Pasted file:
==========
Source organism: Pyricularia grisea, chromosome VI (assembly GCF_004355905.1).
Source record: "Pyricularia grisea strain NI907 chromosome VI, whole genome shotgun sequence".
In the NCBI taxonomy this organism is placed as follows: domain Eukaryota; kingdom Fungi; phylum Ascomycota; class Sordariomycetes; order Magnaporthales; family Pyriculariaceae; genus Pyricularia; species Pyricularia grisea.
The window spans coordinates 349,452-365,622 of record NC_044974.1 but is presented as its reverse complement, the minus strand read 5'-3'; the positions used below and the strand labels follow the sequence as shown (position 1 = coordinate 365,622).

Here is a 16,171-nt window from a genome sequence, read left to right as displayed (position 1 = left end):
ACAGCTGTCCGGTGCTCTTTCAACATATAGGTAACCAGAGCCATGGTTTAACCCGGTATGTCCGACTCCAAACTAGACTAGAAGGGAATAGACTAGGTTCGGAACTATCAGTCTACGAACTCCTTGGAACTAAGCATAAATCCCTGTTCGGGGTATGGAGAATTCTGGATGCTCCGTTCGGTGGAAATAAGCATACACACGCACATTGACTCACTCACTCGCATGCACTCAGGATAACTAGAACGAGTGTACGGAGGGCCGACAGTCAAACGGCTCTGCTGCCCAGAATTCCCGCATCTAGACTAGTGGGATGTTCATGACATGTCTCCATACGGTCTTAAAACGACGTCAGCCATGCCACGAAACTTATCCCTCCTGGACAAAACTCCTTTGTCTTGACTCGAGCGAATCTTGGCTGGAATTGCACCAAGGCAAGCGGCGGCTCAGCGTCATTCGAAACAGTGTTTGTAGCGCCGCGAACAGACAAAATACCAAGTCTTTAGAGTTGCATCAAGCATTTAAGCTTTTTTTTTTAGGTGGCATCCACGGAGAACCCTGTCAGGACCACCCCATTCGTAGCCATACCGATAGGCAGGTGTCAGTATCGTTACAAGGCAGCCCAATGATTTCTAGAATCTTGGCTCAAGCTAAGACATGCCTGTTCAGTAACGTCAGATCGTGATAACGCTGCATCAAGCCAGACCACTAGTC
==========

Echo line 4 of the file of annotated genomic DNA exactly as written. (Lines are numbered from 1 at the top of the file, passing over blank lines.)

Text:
The window spans coordinates 349,452-365,622 of record NC_044974.1 but is presented as its reverse complement, the minus strand read 5'-3'; the positions used below and the strand labels follow the sequence as shown (position 1 = coordinate 365,622).